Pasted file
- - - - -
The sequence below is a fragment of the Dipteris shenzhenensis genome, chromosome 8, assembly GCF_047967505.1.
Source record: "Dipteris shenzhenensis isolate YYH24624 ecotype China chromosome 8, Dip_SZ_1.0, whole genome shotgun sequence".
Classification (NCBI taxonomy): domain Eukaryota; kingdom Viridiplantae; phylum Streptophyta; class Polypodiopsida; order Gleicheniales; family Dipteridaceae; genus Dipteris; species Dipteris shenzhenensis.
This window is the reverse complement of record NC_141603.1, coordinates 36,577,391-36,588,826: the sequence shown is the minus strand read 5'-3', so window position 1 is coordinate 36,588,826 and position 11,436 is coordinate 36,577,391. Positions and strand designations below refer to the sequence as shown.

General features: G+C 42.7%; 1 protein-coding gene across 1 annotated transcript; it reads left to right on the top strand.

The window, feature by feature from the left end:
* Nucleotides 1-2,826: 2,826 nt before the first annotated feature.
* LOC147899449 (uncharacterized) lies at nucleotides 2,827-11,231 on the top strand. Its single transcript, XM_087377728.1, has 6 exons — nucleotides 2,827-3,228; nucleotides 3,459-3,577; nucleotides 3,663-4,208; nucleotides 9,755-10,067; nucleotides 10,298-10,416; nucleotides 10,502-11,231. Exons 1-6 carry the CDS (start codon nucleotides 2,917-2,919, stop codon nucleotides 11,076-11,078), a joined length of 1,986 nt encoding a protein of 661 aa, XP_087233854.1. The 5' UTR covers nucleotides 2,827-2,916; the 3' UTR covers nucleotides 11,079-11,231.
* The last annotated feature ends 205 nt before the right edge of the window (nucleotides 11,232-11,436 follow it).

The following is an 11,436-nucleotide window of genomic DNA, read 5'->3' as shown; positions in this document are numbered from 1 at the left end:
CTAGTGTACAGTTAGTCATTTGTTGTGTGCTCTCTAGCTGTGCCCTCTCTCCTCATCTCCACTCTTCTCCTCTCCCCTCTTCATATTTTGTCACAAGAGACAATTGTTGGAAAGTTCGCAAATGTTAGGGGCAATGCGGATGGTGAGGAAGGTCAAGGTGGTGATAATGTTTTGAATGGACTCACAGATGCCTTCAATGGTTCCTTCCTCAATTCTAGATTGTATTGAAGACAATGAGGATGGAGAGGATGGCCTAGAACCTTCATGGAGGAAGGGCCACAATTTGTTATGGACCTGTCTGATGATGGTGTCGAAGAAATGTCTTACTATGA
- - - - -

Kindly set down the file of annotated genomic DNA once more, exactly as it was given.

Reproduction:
The sequence below is a fragment of the Dipteris shenzhenensis genome, chromosome 8, assembly GCF_047967505.1.
Source record: "Dipteris shenzhenensis isolate YYH24624 ecotype China chromosome 8, Dip_SZ_1.0, whole genome shotgun sequence".
Classification (NCBI taxonomy): domain Eukaryota; kingdom Viridiplantae; phylum Streptophyta; class Polypodiopsida; order Gleicheniales; family Dipteridaceae; genus Dipteris; species Dipteris shenzhenensis.
This window is the reverse complement of record NC_141603.1, coordinates 36,577,391-36,588,826: the sequence shown is the minus strand read 5'-3', so window position 1 is coordinate 36,588,826 and position 11,436 is coordinate 36,577,391. Positions and strand designations below refer to the sequence as shown.

General features: G+C 42.7%; 1 protein-coding gene across 1 annotated transcript; it reads left to right on the top strand.

The window, feature by feature from the left end:
* Nucleotides 1-2,826: 2,826 nt before the first annotated feature.
* LOC147899449 (uncharacterized) lies at nucleotides 2,827-11,231 on the top strand. Its single transcript, XM_087377728.1, has 6 exons — nucleotides 2,827-3,228; nucleotides 3,459-3,577; nucleotides 3,663-4,208; nucleotides 9,755-10,067; nucleotides 10,298-10,416; nucleotides 10,502-11,231. Exons 1-6 carry the CDS (start codon nucleotides 2,917-2,919, stop codon nucleotides 11,076-11,078), a joined length of 1,986 nt encoding a protein of 661 aa, XP_087233854.1. The 5' UTR covers nucleotides 2,827-2,916; the 3' UTR covers nucleotides 11,079-11,231.
* The last annotated feature ends 205 nt before the right edge of the window (nucleotides 11,232-11,436 follow it).

The following is an 11,436-nucleotide window of genomic DNA, read 5'->3' as shown; positions in this document are numbered from 1 at the left end:
CTAGTGTACAGTTAGTCATTTGTTGTGTGCTCTCTAGCTGTGCCCTCTCTCCTCATCTCCACTCTTCTCCTCTCCCCTCTTCATATTTTGTCACAAGAGACAATTGTTGGAAAGTTCGCAAATGTTAGGGGCAATGCGGATGGTGAGGAAGGTCAAGGTGGTGATAATGTTTTGAATGGACTCACAGATGCCTTCAATGGTTCCTTCCTCAATTCTAGATTGTATTGAAGACAATGAGGATGGAGAGGATGGCCTAGAACCTTCATGGAGGAAGGGCCACAATTTGTTATGGACCTGTCTGATGATGGTGTCGAAGAAATGTCTTACTATGA